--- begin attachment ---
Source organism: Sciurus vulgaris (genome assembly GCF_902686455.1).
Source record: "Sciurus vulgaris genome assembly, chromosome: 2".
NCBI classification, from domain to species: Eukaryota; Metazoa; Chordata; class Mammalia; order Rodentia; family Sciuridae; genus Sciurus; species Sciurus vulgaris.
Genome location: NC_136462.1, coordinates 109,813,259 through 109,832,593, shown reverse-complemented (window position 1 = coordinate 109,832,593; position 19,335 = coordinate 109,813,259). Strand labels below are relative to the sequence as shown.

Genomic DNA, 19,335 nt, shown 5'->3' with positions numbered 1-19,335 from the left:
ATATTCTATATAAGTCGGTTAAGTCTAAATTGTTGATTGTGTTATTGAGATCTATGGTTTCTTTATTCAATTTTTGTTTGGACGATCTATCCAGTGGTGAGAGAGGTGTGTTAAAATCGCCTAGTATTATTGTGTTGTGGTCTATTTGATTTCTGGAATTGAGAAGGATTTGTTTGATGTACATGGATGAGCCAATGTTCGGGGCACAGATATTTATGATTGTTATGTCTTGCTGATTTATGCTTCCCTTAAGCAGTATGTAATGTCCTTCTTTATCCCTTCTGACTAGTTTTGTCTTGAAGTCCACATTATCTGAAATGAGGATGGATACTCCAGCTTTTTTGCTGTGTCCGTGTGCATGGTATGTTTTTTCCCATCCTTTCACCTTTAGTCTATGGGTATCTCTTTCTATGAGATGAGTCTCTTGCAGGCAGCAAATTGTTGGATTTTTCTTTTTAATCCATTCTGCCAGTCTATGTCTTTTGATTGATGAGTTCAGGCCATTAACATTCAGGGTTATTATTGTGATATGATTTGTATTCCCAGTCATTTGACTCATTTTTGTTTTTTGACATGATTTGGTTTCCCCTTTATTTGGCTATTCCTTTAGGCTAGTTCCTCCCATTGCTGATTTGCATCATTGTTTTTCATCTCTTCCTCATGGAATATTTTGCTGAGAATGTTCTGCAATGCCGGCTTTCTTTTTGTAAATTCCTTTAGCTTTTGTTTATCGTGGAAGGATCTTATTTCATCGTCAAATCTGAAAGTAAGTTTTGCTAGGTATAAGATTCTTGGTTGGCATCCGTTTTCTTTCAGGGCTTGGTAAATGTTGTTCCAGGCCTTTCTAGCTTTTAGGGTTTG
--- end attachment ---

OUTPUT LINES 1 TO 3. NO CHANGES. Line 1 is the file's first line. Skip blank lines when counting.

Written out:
Source organism: Sciurus vulgaris (genome assembly GCF_902686455.1).
Source record: "Sciurus vulgaris genome assembly, chromosome: 2".
NCBI classification, from domain to species: Eukaryota; Metazoa; Chordata; class Mammalia; order Rodentia; family Sciuridae; genus Sciurus; species Sciurus vulgaris.